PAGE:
Energy graduates today are expected to know the soft law, not just the hard law, for example the Equator Principles, which were revised in November 2019. They impose obligations on the financial institutions that are funding energy projects to comply with human rights, environmental standards, social standards and good governance. Furthermore, energy projects must comply with the United Nations Sustainable Development Goals 2030 and the UN Guiding Principles on Business and Human Rights.

What do students learn in the course of their Energy Law LLM?

They learn about the law and regulation relevant to the energy sector: domestic law, international law, hard law and soft law. The course overall is very practically focused and is designed to prepare our students for a future career in the energy sector whatever employment path they choose.

We have a range of expert guest lectures that enhance the programme. They represent Government (BEIS), industry, regulators (OFGEM), the EU Commission, private practice and NGOs. In addition, we facilitate a number of field trips to power plants and off shore wind farms. There are also other events and seminars arranged for students to meet energy experts including the Friday Lecture Series and the Clifford Chance Annual Lecture (former speakers include Lord Browne, Sir David King, Lord Lamont, Sir Richard Friend and Clare Perry).

I think that one of the most important aspects is the mix of legal perspectives students get exposed to during the year. Our students come from over 30 different countries. It is really interesting for students to hear and learn about the expectations and practicalities of implementing the energy transition from different jurisdictions. This is really informative and fun for students.

Is the Energy Law LLM at CCLS comparable to similar courses offered in other universities? What's unique about it?

I think that one of the best features is the choice of modules. We offer quite a wide range of subjects from upstream contracts to renewables and energy ethics. We also have a mining module to highlight some of the specific challenges for the extractive industry. We cover energy and climate change in a new module offered in 2019, renewables energy and exploitation of energy resources in disputed areas. There are over 50 areas where there are ongoing maritime delimitation disputes: we look at how natural resources- oil, gas or polymetallic nodules – can be exploited in these areas.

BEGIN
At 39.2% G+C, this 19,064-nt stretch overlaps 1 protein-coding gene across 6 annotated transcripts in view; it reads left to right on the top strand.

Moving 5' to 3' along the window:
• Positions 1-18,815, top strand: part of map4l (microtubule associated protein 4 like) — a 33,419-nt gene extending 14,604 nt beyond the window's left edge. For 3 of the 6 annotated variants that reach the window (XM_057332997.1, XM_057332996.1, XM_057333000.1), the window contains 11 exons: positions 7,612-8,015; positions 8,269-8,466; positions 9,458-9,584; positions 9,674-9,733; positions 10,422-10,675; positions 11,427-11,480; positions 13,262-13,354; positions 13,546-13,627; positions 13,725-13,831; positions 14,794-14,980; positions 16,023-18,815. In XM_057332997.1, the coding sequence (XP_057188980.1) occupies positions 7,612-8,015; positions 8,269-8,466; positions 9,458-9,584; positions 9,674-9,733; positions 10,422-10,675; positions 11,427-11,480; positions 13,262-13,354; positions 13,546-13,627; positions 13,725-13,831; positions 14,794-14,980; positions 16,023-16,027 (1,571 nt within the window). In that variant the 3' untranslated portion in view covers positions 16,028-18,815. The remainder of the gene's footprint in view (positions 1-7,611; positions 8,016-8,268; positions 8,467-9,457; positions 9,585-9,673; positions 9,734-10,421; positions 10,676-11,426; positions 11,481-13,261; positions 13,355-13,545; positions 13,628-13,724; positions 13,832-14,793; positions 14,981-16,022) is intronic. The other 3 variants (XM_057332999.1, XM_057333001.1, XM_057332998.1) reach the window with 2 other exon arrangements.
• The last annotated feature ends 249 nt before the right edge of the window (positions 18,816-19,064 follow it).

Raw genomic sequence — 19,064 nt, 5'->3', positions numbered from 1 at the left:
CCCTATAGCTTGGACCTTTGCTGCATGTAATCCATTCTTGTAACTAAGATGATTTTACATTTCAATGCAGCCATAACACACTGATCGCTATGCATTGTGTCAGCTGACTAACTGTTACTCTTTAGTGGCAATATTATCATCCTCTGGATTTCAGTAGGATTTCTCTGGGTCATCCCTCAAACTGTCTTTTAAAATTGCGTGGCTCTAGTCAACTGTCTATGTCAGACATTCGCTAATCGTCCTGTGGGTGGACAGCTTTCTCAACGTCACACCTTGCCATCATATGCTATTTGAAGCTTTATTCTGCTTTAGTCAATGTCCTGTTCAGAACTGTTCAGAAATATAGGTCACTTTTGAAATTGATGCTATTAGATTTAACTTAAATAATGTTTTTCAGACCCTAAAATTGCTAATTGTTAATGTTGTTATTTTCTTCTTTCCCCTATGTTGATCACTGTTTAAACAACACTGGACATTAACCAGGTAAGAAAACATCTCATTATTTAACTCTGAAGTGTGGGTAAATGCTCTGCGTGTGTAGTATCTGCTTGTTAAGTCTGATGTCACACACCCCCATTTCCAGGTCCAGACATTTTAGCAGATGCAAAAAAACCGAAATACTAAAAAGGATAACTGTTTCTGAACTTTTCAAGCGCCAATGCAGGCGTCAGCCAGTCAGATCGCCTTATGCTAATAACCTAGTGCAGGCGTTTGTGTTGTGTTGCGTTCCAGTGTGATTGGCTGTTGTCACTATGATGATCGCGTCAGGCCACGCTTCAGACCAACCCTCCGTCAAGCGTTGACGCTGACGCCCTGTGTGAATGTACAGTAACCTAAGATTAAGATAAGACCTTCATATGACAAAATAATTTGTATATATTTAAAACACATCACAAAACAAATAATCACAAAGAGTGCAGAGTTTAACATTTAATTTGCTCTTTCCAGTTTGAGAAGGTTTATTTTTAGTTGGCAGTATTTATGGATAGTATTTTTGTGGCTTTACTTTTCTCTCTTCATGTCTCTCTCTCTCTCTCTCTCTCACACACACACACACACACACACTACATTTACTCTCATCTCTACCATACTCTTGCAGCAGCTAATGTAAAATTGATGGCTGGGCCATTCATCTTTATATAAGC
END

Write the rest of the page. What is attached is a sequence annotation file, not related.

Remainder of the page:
The ELI has also been successful in securing internships for our energy students. These include working in law firms in London, the European Bank for Reconstruction and Development and the Energy Charter Secretariat in Brussels. This gives students an idea of what it is like to actually work in the energy industry. In addition, we run a mentoring programme where students are allocated a mentor who has significant experience in the energy sector. Students learn a lot from these meetings. Our central location in London is an advantage over many other Universities as we have a huge pool of legal experts based in the City.

The evidence of the quality of our programme can be seen as some students come back to study with us further. Tedd Mose, one of the first cohort of students after we set up the ELI, returned to do his PhD. He is in the final stage of writing up his thesis. Specialising in energy can lead not only to a career in practice but also in academia.